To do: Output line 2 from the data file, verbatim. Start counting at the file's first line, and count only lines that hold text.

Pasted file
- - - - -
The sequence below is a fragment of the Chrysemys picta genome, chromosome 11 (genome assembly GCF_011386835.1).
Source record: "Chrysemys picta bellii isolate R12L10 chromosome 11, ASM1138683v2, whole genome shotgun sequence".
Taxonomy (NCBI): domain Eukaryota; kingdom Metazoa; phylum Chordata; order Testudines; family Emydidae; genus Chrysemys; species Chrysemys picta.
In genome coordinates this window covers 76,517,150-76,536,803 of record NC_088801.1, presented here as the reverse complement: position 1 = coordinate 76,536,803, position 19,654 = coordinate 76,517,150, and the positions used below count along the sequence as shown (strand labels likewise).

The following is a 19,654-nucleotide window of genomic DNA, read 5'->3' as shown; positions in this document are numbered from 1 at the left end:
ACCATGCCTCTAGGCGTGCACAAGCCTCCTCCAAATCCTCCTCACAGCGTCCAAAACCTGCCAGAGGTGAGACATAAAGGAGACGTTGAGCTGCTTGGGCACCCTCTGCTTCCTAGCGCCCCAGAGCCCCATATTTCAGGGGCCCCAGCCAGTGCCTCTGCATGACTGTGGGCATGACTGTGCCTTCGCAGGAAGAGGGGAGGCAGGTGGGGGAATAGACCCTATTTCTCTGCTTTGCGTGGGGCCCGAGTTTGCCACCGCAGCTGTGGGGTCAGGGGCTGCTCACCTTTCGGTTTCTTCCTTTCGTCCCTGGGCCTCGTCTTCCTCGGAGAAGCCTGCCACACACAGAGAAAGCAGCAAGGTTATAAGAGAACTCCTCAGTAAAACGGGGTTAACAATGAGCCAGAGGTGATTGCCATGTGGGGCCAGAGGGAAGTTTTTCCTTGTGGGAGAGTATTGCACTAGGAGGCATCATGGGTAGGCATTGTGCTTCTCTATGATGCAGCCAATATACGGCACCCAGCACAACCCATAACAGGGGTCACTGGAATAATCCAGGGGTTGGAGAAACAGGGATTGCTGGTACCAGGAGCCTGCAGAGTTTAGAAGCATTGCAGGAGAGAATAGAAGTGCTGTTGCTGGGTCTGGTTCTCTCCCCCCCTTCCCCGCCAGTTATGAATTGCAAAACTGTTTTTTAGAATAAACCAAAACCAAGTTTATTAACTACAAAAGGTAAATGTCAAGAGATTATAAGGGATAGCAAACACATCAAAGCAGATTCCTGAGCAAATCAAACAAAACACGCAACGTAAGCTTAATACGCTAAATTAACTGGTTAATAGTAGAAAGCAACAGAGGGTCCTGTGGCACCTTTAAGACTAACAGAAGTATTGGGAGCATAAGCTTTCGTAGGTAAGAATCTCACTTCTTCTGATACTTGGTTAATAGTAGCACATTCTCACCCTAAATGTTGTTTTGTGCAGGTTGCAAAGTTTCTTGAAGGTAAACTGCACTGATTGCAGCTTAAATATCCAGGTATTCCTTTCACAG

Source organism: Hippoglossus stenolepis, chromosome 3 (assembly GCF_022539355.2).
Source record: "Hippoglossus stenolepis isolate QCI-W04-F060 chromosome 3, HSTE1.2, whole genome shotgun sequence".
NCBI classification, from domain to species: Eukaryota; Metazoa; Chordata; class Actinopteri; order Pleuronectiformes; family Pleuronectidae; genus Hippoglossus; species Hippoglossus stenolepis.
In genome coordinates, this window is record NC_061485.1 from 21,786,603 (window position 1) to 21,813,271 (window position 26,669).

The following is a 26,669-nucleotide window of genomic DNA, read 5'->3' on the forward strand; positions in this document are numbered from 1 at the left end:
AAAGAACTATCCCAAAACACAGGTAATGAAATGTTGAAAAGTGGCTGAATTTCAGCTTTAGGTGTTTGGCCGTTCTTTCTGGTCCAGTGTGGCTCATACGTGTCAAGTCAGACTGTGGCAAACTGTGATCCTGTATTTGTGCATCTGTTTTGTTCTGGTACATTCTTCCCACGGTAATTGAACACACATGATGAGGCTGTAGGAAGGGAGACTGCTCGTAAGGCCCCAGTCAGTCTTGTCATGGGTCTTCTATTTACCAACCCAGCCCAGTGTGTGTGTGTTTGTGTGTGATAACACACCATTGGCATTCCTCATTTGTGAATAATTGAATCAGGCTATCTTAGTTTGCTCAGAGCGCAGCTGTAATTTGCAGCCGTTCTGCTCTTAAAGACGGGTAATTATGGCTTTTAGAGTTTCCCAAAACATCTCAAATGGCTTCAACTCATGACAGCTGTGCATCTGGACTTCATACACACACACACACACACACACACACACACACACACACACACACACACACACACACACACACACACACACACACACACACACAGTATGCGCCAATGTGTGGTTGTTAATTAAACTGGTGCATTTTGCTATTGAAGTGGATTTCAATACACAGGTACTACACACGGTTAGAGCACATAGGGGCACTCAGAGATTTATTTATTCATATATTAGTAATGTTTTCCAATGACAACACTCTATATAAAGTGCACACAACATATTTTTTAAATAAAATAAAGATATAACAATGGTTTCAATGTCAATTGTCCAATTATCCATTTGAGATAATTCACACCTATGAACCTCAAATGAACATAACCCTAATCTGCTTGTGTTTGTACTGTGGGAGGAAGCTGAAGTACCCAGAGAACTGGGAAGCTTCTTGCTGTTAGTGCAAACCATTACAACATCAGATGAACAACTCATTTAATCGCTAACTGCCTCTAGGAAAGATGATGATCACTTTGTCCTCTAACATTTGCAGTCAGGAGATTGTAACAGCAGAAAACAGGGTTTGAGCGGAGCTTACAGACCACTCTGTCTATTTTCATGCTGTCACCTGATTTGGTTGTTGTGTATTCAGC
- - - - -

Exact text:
Source record: "Chrysemys picta bellii isolate R12L10 chromosome 11, ASM1138683v2, whole genome shotgun sequence".